6. Design: Green Roof Initiative – Denver
Denver’s “Green Roof initiative” requires buildings taller than 25,000 square feet to have green roofs or solar panels – including affordable housing projects. While upfront costs will increase, lower-income communities should benefit in the long term from lower levels of air- and water pollution, as well as cheaper energy bills.
7. Construction Material: Glass Fibre Reinforced Gypsum – India
After a decade of research, the Indian Institute of Technology in Madras has proposed a building system using Glass Fibre Reinforced Gypsum (GFRG) panels– low-cost, prefabricated panels made using gypsum waste from fertilizer plants – using minimal concrete and steel, and no bricks. The Indian government has approved standards for structures of up to 10 storeys high. Thermal resistance reduces the need for air conditioning. GFRG has been dubbed a green material by the United Nations Framework on Climate Change.
8. Eligibility: Criteria for Social Housing – Dupnitsa, Bulgaria
Dupnitsa, Bulgaria, constructed 150 social housing units with eligibility restricted to those who own no property and earn an income under a specified limit. Applicants were ranked based on their employment status, education level, age and number of children.
9. Tenure Systems: Multiple tenures for housing – Bristol, UK
Bristol, UK, is constructing 161 homes on a former primary school site with six different types of tenure. A housing association, community investment company and private investor have worked together to create this model, in which some houses will be sold at market price and others made available through tenures, including shared-ownership and rent-to-buy. The scheme is aimed vital workers who are being priced out of the city.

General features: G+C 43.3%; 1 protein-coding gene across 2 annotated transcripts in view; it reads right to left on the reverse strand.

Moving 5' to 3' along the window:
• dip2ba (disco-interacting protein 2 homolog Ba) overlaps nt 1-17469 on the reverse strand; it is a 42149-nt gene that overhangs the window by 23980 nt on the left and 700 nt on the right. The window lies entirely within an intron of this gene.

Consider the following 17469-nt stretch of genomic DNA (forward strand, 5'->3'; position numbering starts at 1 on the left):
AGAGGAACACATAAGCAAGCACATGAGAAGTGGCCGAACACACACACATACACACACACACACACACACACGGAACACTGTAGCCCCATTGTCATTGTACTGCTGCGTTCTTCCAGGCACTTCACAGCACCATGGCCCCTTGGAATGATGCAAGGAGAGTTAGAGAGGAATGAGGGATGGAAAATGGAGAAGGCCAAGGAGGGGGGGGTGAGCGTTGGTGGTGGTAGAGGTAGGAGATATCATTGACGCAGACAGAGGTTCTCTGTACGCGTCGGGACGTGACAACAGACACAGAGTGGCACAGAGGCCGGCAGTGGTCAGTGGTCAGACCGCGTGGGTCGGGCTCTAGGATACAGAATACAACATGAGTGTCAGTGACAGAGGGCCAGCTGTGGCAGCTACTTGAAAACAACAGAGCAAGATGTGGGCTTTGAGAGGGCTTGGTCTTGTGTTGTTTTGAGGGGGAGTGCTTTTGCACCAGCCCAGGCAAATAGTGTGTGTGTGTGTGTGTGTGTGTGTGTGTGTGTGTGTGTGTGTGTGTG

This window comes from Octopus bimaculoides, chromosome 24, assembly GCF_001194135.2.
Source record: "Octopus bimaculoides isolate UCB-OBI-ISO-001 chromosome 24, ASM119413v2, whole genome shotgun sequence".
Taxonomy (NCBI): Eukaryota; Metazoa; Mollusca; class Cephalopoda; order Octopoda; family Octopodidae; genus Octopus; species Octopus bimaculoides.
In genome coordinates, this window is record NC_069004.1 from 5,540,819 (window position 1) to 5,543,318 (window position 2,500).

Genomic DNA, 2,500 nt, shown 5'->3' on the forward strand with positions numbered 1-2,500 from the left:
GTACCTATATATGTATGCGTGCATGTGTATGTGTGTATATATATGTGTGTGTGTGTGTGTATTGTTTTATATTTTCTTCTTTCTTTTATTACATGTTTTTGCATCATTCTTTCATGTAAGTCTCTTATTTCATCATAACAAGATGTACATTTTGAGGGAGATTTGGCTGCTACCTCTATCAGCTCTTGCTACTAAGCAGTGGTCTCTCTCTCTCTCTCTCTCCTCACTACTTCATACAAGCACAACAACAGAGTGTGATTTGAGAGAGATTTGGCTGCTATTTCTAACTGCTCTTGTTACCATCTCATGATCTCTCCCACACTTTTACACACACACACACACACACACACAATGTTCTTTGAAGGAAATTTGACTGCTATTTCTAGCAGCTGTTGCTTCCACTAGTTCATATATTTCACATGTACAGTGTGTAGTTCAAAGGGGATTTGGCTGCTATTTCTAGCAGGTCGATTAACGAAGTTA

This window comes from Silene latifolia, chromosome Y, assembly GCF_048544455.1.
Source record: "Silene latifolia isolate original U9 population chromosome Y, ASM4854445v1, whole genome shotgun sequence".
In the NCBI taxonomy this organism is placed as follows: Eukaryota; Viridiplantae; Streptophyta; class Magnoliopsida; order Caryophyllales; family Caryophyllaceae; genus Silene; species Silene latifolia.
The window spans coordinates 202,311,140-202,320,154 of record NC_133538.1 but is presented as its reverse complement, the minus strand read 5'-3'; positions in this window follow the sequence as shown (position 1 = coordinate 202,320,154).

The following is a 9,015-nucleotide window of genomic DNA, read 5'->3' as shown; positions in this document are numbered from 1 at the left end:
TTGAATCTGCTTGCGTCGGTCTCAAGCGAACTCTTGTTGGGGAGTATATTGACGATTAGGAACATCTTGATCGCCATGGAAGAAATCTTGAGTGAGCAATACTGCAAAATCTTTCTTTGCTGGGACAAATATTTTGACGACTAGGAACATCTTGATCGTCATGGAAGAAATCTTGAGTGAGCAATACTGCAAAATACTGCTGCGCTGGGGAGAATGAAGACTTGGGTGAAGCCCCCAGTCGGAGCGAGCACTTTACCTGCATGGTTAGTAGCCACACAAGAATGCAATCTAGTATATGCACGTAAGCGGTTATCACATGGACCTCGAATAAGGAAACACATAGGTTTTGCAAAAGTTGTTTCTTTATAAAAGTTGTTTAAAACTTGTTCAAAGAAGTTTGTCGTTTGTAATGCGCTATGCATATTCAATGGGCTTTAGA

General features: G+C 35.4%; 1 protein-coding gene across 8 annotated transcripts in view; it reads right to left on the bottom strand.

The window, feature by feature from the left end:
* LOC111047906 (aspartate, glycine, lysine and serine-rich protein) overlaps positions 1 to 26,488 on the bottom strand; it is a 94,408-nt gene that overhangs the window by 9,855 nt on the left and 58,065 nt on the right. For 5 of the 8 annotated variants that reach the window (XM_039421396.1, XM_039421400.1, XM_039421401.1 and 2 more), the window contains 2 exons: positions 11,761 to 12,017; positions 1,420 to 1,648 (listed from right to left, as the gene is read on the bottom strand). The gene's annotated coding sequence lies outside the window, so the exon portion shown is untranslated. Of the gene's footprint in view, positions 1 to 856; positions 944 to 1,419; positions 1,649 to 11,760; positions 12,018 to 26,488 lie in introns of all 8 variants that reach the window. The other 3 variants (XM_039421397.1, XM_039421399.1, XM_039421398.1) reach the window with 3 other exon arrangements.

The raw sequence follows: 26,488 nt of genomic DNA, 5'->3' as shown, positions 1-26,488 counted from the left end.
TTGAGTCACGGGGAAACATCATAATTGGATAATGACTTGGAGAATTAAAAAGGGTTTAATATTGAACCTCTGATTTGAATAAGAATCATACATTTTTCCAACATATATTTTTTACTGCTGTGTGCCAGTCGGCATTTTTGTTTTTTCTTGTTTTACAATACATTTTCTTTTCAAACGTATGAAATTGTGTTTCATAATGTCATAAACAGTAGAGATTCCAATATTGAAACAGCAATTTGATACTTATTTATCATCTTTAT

10. Home ownership: Melbourne Apartment Project – Melbourne, Australia
The Melbourne Apartment Project – The Barnett Model Development in North Melbourne is a privately-funded development supported by the University of Melbourne, Melbourne City Mission, Resilient Melbourne and the City of Melbourne. As part of the scheme, six of 34 apartments are being sold at market rate to subsidize the sale of the other 28 to social housing tenants through a “deferred second mortgage” model that reduces the necessary deposit and repayments. A similar project in Toronto, “Options for Homes”, has delivered over 6,000 affordable homes in 20 years.
Addressing the housing affordability challenge requires systematic changes. City governments must streamline their regulatory landscapes and enable transparent land acquisition, emphasize property rights over title, develop a rental regulatory framework to protect tenants as well as landlords, encourage mixed-income and mixed-use housing developments, enable more innovative financing models in developing new homes or upgrading existing homes and encourage skill-building in the construction industry.
The private sector must embrace innovative mechanisms to finance development and help establish the creditworthiness of those looking to improve their housing situation. Employers need to work with communities to provide affordable housing for employees, or help with housing costs through loans, subsidies or mortgage deals. Private developers need to invest in sustainable design concepts to create energy-efficient housing, and improve productivity by mainstreaming 3D Printing, prefabricating components, and using alternative materials and advanced automated equipment.
The non-profit sector also has a key role to play in working with housing providers to implement alternative tenure models, while supporting advocacy efforts, formulating policy and providing technical support, information and know-how to developers and homeowners.